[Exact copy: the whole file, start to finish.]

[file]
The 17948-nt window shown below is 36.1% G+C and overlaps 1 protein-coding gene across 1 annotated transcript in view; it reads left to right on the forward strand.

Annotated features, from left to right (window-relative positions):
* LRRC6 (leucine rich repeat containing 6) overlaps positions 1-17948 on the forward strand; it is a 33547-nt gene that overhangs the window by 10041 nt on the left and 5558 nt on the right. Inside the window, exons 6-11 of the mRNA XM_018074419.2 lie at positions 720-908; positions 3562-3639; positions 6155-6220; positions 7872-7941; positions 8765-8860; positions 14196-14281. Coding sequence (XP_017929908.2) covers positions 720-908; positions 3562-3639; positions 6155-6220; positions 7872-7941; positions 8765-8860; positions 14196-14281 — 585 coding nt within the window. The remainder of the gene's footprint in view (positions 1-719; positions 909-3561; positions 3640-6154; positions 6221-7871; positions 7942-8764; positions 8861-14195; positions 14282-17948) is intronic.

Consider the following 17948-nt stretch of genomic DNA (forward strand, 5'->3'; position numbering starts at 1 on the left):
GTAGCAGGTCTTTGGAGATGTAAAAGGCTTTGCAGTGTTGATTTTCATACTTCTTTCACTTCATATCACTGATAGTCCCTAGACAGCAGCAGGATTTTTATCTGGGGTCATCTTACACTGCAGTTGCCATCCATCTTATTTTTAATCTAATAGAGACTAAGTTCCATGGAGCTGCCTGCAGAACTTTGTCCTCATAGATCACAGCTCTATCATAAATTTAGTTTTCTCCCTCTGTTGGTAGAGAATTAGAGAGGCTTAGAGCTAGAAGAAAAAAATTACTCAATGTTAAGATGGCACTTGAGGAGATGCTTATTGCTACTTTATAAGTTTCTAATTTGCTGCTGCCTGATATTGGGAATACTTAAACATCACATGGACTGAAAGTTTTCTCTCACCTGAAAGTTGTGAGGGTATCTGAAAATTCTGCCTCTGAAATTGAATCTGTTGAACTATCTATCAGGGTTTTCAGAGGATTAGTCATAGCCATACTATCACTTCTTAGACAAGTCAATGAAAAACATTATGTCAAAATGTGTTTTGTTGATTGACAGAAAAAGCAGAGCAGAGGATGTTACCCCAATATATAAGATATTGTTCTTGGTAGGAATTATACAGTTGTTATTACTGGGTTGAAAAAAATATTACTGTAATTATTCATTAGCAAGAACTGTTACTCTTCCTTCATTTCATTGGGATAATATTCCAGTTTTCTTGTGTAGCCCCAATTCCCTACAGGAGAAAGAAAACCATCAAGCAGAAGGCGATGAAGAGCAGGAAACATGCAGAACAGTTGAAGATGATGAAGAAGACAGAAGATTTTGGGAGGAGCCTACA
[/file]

The 17948-nt window shown below is 36.1% G+C and overlaps 1 protein-coding gene across 1 annotated transcript in view; it reads left to right on the forward strand.

Annotated features, from left to right (window-relative positions):
* LRRC6 (leucine rich repeat containing 6) overlaps positions 1-17948 on the forward strand; it is a 33547-nt gene that overhangs the window by 10041 nt on the left and 5558 nt on the right. Inside the window, exons 6-11 of the mRNA XM_018074419.2 lie at positions 720-908; positions 3562-3639; positions 6155-6220; positions 7872-7941; positions 8765-8860; positions 14196-14281. Coding sequence (XP_017929908.2) covers positions 720-908; positions 3562-3639; positions 6155-6220; positions 7872-7941; positions 8765-8860; positions 14196-14281 — 585 coding nt within the window. The remainder of the gene's footprint in view (positions 1-719; positions 909-3561; positions 3640-6154; positions 6221-7871; positions 7942-8764; positions 8861-14195; positions 14282-17948) is intronic.

Consider the following 17948-nt stretch of genomic DNA (forward strand, 5'->3'; position numbering starts at 1 on the left):
GTAGCAGGTCTTTGGAGATGTAAAAGGCTTTGCAGTGTTGATTTTCATACTTCTTTCACTTCATATCACTGATAGTCCCTAGACAGCAGCAGGATTTTTATCTGGGGTCATCTTACACTGCAGTTGCCATCCATCTTATTTTTAATCTAATAGAGACTAAGTTCCATGGAGCTGCCTGCAGAACTTTGTCCTCATAGATCACAGCTCTATCATAAATTTAGTTTTCTCCCTCTGTTGGTAGAGAATTAGAGAGGCTTAGAGCTAGAAGAAAAAAATTACTCAATGTTAAGATGGCACTTGAGGAGATGCTTATTGCTACTTTATAAGTTTCTAATTTGCTGCTGCCTGATATTGGGAATACTTAAACATCACATGGACTGAAAGTTTTCTCTCACCTGAAAGTTGTGAGGGTATCTGAAAATTCTGCCTCTGAAATTGAATCTGTTGAACTATCTATCAGGGTTTTCAGAGGATTAGTCATAGCCATACTATCACTTCTTAGACAAGTCAATGAAAAACATTATGTCAAAATGTGTTTTGTTGATTGACAGAAAAAGCAGAGCAGAGGATGTTACCCCAATATATAAGATATTGTTCTTGGTAGGAATTATACAGTTGTTATTACTGGGTTGAAAAAAATATTACTGTAATTATTCATTAGCAAGAACTGTTACTCTTCCTTCATTTCATTGGGATAATATTCCAGTTTTCTTGTGTAGCCCCAATTCCCTACAGGAGAAAGAAAACCATCAAGCAGAAGGCGATGAAGAGCAGGAAACATGCAGAACAGTTGAAGATGATGAAGAAGACAGAAGATTTTGGGAGGAGCCTACA